The law firm that won Australia’s first asbestos claims for Wittenoom miners says the rising asbestos toll for women is alarming.
Asbestos-related disease has traditionally been regarded as a male concern– first the miners at Wittenoom, then the dock workers who handled the deadly fibre, and then tradies such as builders, electricians and plumbers. But the trend has shifted in recent years.
Slater and Gordon asbestos lawyer Suzanne Sandford deals with urgent cases of mesothelioma, the terminal cancer caused only by asbestos exposure. She says one third of her clients now are women.
“Increasingly, all over Australia, we’re seeing more women with legal claims for asbestos disease than ever before,” she says.
“Their asbestos exposure includes cases where women washed their husbands’ dusty clothes, or worked in offices and department stores where asbestos was used for insulation or acoustic dampening, or in the home, often as young children, when their parents did renovations.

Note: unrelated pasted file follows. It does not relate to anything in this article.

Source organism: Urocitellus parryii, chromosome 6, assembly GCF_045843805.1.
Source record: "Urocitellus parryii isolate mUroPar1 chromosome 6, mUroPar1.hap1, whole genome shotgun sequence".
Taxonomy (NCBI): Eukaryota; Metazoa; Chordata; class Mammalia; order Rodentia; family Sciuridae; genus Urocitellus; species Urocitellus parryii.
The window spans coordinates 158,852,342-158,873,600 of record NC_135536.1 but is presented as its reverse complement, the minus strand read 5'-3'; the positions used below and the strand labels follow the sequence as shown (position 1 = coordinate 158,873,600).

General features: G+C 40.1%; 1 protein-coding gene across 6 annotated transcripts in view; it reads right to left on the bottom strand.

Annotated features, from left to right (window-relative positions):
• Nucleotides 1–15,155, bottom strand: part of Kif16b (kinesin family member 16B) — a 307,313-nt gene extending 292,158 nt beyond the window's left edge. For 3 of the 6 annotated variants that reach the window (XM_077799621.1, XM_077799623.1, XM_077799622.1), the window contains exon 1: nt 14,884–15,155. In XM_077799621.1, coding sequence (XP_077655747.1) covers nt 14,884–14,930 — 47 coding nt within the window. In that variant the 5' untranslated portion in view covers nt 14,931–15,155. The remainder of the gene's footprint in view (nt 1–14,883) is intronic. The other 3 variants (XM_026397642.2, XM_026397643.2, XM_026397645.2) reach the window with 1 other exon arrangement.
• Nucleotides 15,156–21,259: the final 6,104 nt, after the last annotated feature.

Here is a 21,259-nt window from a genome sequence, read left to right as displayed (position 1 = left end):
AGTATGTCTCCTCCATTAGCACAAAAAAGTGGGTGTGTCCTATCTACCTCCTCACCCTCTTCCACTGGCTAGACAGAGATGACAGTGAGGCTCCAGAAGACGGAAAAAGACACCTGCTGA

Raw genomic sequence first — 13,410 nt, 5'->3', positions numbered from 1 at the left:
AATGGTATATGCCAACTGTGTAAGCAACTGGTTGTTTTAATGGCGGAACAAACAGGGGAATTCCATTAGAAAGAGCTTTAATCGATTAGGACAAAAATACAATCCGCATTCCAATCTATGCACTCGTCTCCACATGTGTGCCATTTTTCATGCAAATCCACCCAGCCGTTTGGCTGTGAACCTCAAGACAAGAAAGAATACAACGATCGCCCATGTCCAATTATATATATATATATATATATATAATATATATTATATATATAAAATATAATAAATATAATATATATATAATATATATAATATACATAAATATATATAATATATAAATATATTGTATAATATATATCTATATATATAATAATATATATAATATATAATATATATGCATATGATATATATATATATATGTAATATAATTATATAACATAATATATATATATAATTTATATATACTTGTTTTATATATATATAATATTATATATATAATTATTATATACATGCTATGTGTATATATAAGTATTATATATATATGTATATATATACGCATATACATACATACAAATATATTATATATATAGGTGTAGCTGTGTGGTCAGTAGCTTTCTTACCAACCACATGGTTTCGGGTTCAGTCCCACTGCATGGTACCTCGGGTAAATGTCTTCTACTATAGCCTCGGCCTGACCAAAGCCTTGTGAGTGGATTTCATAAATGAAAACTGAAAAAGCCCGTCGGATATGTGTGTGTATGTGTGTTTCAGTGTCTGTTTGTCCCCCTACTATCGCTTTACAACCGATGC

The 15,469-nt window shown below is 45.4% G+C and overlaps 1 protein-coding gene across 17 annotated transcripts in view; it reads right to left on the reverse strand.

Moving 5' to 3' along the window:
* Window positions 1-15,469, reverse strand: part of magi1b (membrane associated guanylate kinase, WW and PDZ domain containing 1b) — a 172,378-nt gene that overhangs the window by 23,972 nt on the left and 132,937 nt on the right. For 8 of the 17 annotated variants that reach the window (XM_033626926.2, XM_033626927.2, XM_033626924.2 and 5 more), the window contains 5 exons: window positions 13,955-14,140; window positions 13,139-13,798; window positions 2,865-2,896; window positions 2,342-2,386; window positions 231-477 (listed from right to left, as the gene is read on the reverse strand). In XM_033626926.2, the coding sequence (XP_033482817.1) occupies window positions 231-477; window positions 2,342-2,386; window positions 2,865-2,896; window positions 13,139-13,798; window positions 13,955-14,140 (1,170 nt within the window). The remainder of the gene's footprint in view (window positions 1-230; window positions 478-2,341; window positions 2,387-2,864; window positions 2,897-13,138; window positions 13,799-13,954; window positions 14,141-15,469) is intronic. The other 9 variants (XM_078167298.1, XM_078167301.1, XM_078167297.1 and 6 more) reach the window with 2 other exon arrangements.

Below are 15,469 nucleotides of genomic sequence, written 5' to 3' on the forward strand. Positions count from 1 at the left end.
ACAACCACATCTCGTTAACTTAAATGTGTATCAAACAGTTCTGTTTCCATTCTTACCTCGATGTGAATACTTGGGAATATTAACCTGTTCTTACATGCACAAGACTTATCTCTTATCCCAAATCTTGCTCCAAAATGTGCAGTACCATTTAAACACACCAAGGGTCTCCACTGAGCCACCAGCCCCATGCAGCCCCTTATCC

“Sometimes it was the children’s job to sweep up the dusty rubble after mum and dad ripped out the kitchen or bathroom – their legacy is a deadly cancer 20 to 40 years later.”
The observations of the asbestos lawyers at Slater and Gordon – a predominantly female team – are borne out by statistics from Cancer Institute NSW’s report “Mesothelioma in NSW” (September 2010).
The report found that while the rate of mesothelioma in men has stabilised since the early 1990s, for women it has continued to increase at a rate of 4.9 per cent per year.
For example, the current rate of diagnosis for women in their 80s is 7.5 times what it was in the early 1970s.
Since 1980, 33,000 Australians have died from asbestos-related disease. Diagnosis can be 20-30 years after the victim breathed in the mineral fibres. The rate at which Australians are diagnosed with asbestos-related disease is not expected to peak until 2020.